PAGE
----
To the choirmaster. A Psalm of David. Be not silent, O God of my praise! For wicked and deceitful mouths are opened against me, speaking against me with lying tongues. They encircle me with words of hate, and attack me without cause. (Psalm 109:1)
Lord Jonathan Sacks, former Chief Rabbi of the United Hebrew Congregations of the Commonwealth has waded into the maelstrom currently engulfing Labour Party leader, Jeremy Corbyn. Rabbi Sacks specifically referenced a speech that Corbyn gave in 2013, which the religious leader called, “the most offensive statement by a senior British politician since Enoch Powell’s 1968 ‘Rivers of Blood’ speech.” That speech, made by former Conservative politician Enoch Powell, decried Britain’s immigration policy of the day.
Sacks pulled no punches when he labeled Labour’s embattled leader “an anti-Semite,” who supports “racists, terrorists and dealers of hate who want to kill Jews and remove Israel from the map.” The Labour leader, Sacks said, uses “the language of classic pre-war European antisemitism.” The former chief rabbi was speaking in reference to almost an entire summer filled with video, written and pictorial evidence of Corbyn – who has been in his post for three years – consorting with terrorists. He has been shown sharing platforms with leaders of Hamas, Hezbollah and the Popular Front for the Liberation of Palestine.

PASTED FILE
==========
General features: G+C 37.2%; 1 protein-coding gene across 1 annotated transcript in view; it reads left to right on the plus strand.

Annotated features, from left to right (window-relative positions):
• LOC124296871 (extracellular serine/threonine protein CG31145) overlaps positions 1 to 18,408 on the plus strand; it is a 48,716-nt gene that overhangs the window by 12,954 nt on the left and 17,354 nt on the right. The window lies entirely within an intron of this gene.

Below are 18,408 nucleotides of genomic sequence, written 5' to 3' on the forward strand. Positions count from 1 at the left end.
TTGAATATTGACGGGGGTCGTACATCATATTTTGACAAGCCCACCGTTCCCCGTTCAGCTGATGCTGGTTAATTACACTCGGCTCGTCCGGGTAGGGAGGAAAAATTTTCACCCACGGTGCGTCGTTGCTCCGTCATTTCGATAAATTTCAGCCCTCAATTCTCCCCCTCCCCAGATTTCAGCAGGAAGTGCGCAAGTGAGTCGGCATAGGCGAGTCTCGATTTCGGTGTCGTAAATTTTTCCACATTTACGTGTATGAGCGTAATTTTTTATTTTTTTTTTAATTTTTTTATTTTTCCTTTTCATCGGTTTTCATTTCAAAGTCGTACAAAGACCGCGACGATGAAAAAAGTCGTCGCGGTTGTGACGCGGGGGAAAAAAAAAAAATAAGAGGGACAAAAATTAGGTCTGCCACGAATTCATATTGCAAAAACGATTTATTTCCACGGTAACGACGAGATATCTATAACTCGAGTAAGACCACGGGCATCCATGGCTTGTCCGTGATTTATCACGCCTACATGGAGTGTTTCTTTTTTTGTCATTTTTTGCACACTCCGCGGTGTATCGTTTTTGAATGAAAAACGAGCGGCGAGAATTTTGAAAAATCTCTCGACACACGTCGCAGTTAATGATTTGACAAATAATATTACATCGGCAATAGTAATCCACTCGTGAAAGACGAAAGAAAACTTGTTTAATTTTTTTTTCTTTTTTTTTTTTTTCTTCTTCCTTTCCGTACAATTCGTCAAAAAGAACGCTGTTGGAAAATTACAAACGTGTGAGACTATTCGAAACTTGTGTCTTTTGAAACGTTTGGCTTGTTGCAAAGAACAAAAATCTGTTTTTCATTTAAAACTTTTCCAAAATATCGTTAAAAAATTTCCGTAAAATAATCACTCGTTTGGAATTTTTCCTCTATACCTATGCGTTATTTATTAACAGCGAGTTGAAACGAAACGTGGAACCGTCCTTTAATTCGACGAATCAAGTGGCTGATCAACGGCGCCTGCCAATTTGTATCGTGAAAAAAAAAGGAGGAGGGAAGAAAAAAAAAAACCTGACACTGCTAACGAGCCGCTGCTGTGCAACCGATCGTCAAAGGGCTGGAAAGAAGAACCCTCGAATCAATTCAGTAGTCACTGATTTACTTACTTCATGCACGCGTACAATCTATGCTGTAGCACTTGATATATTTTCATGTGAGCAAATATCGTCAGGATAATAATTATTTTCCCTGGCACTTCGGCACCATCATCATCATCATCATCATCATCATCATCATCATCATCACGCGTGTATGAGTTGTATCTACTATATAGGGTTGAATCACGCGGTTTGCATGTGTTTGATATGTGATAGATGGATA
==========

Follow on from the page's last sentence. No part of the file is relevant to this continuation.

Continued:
“It was divisive, hateful and a like Powell’s speech, it undermines the existence of an entire group of British citizens by depicting them as essentially alien,” Sacks said in an interview with The New Statesman.
In the particular video to which Sacks took such exception, Corbyn, used a well-worn tactic of Leftist identity politics of replacing the word “Jew” with “Zionists.” In the speech made at the Palestinian Return Centre in London in 2013, Corbyn said of a group of British “Zionists:” “They clearly have two problems. One is they don’t want to study history and, secondly, having lived in this country for a very long time, probably all their lives, they don’t understand English irony either. They needed two lessons, which we could perhaps help them with.”
Jews were readmitted to Britain more than 350 years ago and have contributed to every facet of national life. “We know our history better than Mr Corbyn,” said Sacks “and we have learned that the hate that begins with Jews never ends with Jews. Mr Corbyn’s embrace of hate defiles our politics and demeans the country we love,” he concluded.
Despite calls for Corbyn to resign (he won’t by the way), the Labour leader has an almost cultish following. He practices identity politics, where the color of someone’s skin or the group to which they belong is more important than the content of their character. Corbyn will survive, but if he becomes Prime Minister – which is not out of the realms of possibility – it could lead to a situation where British Jews have to consider their futures.